Post-war Sri Lanka needs to worry more, at the very least, about the abysmal freedom of expression in the country than strengthening, widening and worsening existing informal and formal censorship of media. Honestly, shouldn’t the Police be far more concerned about the dozens of dormant investigations into acts of murderous violence against journalists since this President took office?

But if the IGP really is serious about eradicating pornography on the web like dengue, he should ban Google too. A simple search brings up over 800,000 pages and a couple of hundred sites in addition to those above that if the Divaina is to be believed, is are all part of an international conspiracy to tarnish the image of the country.

Sunday Times in Sri Lanka “hosts” Twitter!

Not satisfied with such pathbreaking initiatives in the “professional” print media industry in Sri Lanka such as using Wikipedia to defame and plagiarising content from Flickr, the Sunday Times in Sri Lanka proudly announces today that it has “linked up” with Twitter and will be “hosting” the service to boot!

Journalist Surekha, understandably a little light headed at her epiphanic discovery of Twitter notes that, “by simply following the right people and publication on Twitter, users can find the finest information available on the Internet catered to their tastes all in one place.” After such a gushy verdict, one shudders to contemplate what Surekha might write after she discovers RSS aggregation. But not stopping at the banal, the article ventures into nonsense, noting that “as more people join Twitter, its ability to measure what issues garner the most attention will increase in accuracy”.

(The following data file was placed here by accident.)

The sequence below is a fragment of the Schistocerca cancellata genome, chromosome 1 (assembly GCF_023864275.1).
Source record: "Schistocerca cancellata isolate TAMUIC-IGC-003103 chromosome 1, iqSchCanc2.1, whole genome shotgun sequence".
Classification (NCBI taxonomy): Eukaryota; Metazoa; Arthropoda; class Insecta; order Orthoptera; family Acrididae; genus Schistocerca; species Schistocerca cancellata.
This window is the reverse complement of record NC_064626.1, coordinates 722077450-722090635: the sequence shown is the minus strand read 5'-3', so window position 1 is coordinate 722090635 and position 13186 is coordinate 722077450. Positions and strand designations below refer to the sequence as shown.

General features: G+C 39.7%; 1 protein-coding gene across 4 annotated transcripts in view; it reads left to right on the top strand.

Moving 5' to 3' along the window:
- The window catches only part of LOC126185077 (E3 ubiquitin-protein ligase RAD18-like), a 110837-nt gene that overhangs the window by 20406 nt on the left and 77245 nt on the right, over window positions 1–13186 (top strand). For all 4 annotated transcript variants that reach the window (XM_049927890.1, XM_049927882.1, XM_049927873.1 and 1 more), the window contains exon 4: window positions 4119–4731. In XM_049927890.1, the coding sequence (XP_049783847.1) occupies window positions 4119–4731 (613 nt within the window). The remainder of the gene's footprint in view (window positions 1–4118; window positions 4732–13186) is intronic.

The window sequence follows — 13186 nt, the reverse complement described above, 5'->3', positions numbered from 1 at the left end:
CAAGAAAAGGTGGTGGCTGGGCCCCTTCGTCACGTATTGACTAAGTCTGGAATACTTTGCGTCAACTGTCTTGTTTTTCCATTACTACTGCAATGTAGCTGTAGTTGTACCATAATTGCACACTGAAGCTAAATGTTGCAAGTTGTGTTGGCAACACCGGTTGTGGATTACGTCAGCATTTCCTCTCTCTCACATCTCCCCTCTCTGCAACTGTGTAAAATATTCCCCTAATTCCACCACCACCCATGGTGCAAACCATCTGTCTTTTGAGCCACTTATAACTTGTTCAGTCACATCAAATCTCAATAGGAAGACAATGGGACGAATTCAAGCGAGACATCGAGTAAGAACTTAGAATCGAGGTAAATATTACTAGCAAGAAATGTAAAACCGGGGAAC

Tellingly though, anyone keen to follow Twitter “hosted” by the Sunday Times were greeted with this message.

ST on Twitter - Small

Unsurprising under an Editor who cannot even begin to comprehend proper online sourcing or citizen journalism (see responses by bloggers here and here), its fascinating to watch these bungling attempts of traditional print media in Sri Lanka to leverage social networking, mobiles and the web.

Groundviews, progressive youth initiatives like Beyond Borders along with others on Facebook and a range of independent, compelling voices on the web have used new media for years to publish and disseminate critical content and engage local and international audiences, even at the height of war.